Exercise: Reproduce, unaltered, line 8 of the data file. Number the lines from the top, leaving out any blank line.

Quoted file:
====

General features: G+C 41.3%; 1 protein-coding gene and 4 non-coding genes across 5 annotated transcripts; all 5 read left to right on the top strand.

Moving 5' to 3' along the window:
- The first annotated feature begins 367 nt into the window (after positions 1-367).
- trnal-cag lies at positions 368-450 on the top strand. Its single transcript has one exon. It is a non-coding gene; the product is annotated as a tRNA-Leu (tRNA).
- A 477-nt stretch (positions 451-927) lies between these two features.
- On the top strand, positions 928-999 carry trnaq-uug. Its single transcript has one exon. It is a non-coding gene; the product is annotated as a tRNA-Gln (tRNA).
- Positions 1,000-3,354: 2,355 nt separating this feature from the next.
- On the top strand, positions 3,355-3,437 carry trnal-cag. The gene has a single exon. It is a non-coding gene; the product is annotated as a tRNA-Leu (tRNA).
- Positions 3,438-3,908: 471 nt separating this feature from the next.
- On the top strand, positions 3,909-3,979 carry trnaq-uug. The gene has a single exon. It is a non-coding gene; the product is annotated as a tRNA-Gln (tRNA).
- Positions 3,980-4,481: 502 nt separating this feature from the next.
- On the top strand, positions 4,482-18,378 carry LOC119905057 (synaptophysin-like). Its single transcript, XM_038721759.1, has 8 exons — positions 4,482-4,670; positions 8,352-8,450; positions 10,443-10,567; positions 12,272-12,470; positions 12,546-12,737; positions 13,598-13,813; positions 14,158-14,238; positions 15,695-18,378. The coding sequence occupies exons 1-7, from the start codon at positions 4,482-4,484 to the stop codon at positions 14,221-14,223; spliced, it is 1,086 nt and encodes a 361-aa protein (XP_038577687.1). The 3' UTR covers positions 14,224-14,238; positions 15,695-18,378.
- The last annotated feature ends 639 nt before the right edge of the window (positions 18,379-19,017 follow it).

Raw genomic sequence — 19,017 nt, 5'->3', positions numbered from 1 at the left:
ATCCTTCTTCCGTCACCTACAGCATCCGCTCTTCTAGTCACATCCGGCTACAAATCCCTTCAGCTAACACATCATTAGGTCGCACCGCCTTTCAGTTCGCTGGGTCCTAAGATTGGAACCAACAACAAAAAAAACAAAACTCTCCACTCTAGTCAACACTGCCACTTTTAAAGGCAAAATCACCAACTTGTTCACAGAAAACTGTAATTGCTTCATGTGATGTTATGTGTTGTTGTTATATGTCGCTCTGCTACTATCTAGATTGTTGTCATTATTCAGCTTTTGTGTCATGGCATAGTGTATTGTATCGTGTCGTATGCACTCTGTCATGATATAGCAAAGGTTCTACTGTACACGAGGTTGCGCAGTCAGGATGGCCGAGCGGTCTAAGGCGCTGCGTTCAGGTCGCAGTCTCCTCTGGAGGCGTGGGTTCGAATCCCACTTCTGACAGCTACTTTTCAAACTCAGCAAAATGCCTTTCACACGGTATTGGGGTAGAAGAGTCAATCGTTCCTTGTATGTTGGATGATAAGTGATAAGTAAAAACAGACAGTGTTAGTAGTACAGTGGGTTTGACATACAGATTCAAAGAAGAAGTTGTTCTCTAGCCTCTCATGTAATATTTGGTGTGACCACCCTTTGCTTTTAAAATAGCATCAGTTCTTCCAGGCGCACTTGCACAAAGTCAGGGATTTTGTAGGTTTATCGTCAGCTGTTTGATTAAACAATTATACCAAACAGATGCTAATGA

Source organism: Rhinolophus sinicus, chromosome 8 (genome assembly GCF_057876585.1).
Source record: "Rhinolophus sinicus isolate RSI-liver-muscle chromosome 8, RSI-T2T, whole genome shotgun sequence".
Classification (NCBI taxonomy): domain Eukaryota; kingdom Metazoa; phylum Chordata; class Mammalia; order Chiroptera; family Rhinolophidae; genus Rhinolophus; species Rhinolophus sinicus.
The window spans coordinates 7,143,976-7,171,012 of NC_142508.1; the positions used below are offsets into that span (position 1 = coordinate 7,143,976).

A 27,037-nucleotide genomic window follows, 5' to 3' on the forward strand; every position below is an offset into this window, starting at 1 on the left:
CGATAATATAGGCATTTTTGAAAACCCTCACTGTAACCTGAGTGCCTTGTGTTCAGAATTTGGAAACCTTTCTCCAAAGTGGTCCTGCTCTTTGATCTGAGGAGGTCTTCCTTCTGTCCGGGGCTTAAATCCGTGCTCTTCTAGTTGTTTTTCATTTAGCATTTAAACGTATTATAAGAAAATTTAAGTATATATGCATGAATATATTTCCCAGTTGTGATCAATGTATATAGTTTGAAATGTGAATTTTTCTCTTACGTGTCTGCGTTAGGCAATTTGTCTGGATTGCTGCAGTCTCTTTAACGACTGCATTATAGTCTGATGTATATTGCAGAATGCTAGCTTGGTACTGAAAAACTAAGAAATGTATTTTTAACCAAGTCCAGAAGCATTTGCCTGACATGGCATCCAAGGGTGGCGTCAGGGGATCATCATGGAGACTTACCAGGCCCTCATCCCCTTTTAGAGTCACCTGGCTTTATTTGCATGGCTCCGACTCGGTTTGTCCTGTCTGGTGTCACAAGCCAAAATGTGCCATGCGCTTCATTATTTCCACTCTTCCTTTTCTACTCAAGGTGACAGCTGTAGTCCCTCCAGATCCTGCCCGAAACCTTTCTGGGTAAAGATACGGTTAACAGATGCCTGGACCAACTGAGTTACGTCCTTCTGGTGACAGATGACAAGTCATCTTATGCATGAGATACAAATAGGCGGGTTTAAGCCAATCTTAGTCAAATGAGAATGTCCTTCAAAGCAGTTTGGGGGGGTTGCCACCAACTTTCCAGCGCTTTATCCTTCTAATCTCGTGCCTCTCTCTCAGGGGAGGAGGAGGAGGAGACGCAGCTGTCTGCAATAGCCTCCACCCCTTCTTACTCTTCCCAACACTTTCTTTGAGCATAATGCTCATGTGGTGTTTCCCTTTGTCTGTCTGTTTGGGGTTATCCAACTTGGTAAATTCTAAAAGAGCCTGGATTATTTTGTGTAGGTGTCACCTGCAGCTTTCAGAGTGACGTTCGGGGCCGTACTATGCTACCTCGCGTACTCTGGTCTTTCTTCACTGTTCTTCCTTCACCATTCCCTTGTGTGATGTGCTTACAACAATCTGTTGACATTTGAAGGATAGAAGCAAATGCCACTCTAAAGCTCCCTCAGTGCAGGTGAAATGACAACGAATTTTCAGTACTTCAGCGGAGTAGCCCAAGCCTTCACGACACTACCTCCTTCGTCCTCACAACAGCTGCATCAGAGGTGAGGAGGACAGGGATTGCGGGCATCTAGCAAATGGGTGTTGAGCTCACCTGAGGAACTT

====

- On the top strand, positions 3,355-3,437 carry trnal-cag. The gene has a single exon. It is a non-coding gene; the product is annotated as a tRNA-Leu (tRNA).